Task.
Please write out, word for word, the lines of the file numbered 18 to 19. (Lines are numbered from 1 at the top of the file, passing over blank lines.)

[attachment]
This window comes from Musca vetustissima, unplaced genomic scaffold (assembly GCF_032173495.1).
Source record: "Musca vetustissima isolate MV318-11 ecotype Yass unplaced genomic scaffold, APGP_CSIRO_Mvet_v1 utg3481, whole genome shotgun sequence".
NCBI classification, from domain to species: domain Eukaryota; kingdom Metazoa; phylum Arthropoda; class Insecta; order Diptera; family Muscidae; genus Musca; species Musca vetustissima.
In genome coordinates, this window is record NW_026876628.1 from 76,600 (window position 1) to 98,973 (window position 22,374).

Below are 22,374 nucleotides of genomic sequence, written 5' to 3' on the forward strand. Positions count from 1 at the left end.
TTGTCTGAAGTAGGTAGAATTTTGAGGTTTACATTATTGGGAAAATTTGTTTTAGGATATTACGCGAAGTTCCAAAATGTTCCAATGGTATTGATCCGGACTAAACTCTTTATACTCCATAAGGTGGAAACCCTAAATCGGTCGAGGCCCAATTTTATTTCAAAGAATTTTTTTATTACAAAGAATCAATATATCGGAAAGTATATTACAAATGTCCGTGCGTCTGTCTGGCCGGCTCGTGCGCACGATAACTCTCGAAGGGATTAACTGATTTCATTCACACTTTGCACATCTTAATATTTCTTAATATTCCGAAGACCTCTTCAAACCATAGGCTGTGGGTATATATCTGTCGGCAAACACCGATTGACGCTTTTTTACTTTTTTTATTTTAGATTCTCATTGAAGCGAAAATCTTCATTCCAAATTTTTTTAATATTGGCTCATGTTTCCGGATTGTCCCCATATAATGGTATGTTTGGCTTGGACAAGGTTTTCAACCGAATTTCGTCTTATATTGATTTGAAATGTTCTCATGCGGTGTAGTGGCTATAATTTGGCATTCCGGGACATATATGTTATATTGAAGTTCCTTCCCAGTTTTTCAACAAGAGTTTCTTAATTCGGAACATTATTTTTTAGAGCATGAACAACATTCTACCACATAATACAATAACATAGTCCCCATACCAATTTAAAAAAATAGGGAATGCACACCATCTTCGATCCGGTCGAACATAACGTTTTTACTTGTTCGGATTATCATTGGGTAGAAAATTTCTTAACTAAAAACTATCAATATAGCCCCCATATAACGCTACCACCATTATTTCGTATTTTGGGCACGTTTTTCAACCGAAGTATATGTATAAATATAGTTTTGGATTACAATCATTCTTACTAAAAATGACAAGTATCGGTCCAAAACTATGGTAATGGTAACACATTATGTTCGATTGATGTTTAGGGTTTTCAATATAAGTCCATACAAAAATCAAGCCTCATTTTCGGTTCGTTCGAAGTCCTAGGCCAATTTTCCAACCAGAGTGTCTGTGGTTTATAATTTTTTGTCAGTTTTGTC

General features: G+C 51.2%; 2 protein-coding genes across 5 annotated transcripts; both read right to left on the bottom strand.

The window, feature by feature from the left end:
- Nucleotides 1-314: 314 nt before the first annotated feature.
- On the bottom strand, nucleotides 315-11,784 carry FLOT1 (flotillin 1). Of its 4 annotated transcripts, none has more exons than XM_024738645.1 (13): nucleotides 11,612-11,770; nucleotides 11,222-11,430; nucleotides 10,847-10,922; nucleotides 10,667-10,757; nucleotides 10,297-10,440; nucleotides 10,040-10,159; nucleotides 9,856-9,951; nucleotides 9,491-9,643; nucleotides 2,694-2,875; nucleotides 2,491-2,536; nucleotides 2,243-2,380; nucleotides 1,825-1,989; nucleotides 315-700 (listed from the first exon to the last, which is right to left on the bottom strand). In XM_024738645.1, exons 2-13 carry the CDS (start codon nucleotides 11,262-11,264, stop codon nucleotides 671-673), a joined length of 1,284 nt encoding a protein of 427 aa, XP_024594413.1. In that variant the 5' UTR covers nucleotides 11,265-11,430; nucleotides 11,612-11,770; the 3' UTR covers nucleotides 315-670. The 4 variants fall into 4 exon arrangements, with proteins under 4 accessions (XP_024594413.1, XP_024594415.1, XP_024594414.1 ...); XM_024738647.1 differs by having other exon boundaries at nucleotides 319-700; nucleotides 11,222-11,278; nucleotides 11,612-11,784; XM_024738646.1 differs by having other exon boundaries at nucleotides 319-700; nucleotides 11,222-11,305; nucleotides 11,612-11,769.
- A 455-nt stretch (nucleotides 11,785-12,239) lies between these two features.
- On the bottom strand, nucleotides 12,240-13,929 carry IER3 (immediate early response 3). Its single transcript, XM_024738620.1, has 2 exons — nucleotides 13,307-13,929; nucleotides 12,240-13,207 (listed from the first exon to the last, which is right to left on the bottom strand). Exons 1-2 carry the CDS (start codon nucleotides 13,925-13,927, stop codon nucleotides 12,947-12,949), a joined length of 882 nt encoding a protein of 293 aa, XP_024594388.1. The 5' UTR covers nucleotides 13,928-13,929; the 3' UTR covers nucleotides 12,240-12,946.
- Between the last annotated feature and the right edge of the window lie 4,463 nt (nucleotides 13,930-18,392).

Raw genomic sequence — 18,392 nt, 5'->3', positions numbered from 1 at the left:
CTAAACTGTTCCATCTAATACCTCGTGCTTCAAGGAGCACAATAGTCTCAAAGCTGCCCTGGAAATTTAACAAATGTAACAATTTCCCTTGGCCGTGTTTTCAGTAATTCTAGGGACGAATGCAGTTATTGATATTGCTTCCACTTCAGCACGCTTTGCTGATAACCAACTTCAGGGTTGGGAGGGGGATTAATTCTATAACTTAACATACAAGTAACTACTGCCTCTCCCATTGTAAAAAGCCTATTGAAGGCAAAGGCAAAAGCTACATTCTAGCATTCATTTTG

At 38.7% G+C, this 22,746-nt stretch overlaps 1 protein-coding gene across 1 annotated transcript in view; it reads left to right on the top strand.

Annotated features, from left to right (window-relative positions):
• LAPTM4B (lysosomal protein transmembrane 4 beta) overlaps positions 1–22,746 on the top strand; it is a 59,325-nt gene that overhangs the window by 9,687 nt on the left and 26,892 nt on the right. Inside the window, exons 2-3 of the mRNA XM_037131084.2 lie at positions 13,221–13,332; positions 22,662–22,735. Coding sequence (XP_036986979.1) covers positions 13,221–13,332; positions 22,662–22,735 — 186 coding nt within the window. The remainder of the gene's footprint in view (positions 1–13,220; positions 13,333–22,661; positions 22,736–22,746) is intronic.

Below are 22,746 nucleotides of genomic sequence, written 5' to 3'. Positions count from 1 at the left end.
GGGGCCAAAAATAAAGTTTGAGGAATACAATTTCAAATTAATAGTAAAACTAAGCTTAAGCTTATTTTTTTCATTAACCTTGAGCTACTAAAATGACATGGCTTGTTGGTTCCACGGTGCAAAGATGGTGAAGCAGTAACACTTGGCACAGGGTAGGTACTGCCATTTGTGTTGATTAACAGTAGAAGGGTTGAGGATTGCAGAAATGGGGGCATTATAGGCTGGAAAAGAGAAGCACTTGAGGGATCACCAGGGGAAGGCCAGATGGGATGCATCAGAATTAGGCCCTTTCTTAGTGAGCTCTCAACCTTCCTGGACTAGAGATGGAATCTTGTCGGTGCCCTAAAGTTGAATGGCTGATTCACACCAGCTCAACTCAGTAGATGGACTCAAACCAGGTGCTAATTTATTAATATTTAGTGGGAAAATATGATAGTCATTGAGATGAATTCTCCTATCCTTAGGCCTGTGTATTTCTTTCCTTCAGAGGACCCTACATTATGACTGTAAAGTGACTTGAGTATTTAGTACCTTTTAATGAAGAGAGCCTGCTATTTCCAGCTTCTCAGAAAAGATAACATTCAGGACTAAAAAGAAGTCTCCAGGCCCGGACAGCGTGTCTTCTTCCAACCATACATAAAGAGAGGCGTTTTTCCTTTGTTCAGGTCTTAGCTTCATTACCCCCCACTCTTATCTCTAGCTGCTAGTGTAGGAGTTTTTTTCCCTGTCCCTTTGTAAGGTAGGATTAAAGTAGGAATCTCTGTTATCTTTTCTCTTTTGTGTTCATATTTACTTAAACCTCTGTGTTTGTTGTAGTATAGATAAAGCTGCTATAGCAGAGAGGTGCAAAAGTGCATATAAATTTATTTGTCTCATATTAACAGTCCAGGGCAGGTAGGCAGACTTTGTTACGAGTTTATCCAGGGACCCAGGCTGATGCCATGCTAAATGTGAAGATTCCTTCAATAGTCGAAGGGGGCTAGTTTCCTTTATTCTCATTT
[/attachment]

• LAPTM4B (lysosomal protein transmembrane 4 beta) overlaps positions 1–22,746 on the top strand; it is a 59,325-nt gene that overhangs the window by 9,687 nt on the left and 26,892 nt on the right. Inside the window, exons 2-3 of the mRNA XM_037131084.2 lie at positions 13,221–13,332; positions 22,662–22,735. Coding sequence (XP_036986979.1) covers positions 13,221–13,332; positions 22,662–22,735 — 186 coding nt within the window. The remainder of the gene's footprint in view (positions 1–13,220; positions 13,333–22,661; positions 22,736–22,746) is intronic.

Below are 22,746 nucleotides of genomic sequence, written 5' to 3'. Positions count from 1 at the left end.